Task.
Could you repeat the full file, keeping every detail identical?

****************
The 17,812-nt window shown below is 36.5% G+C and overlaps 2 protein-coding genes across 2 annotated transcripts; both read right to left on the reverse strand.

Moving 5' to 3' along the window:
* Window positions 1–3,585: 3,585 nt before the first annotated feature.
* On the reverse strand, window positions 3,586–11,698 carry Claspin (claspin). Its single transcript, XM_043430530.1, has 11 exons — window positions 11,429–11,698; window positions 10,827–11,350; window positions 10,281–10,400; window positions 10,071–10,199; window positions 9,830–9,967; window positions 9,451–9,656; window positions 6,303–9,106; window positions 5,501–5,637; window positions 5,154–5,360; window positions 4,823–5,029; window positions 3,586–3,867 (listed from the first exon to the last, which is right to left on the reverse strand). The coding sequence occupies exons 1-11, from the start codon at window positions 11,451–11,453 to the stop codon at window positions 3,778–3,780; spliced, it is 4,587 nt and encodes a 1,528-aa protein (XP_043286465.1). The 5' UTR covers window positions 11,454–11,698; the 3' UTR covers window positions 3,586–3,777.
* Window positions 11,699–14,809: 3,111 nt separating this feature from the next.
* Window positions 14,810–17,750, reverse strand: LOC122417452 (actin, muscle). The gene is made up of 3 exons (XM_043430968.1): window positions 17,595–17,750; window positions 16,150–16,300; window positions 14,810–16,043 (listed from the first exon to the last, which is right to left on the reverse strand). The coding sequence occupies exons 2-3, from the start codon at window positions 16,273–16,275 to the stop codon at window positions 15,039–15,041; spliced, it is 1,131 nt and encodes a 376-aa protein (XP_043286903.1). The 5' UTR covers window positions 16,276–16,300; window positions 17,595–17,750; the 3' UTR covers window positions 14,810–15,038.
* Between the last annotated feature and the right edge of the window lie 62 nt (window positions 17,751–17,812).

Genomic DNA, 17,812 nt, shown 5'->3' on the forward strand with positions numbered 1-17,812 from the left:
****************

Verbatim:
The 17,812-nt window shown below is 36.5% G+C and overlaps 2 protein-coding genes across 2 annotated transcripts; both read right to left on the reverse strand.

Moving 5' to 3' along the window:
* Window positions 1–3,585: 3,585 nt before the first annotated feature.
* On the reverse strand, window positions 3,586–11,698 carry Claspin (claspin). Its single transcript, XM_043430530.1, has 11 exons — window positions 11,429–11,698; window positions 10,827–11,350; window positions 10,281–10,400; window positions 10,071–10,199; window positions 9,830–9,967; window positions 9,451–9,656; window positions 6,303–9,106; window positions 5,501–5,637; window positions 5,154–5,360; window positions 4,823–5,029; window positions 3,586–3,867 (listed from the first exon to the last, which is right to left on the reverse strand). The coding sequence occupies exons 1-11, from the start codon at window positions 11,451–11,453 to the stop codon at window positions 3,778–3,780; spliced, it is 4,587 nt and encodes a 1,528-aa protein (XP_043286465.1). The 5' UTR covers window positions 11,454–11,698; the 3' UTR covers window positions 3,586–3,777.
* Window positions 11,699–14,809: 3,111 nt separating this feature from the next.
* Window positions 14,810–17,750, reverse strand: LOC122417452 (actin, muscle). The gene is made up of 3 exons (XM_043430968.1): window positions 17,595–17,750; window positions 16,150–16,300; window positions 14,810–16,043 (listed from the first exon to the last, which is right to left on the reverse strand). The coding sequence occupies exons 2-3, from the start codon at window positions 16,273–16,275 to the stop codon at window positions 15,039–15,041; spliced, it is 1,131 nt and encodes a 376-aa protein (XP_043286903.1). The 5' UTR covers window positions 16,276–16,300; window positions 17,595–17,750; the 3' UTR covers window positions 14,810–15,038.
* Between the last annotated feature and the right edge of the window lie 62 nt (window positions 17,751–17,812).

Genomic DNA, 17,812 nt, shown 5'->3' on the forward strand with positions numbered 1-17,812 from the left: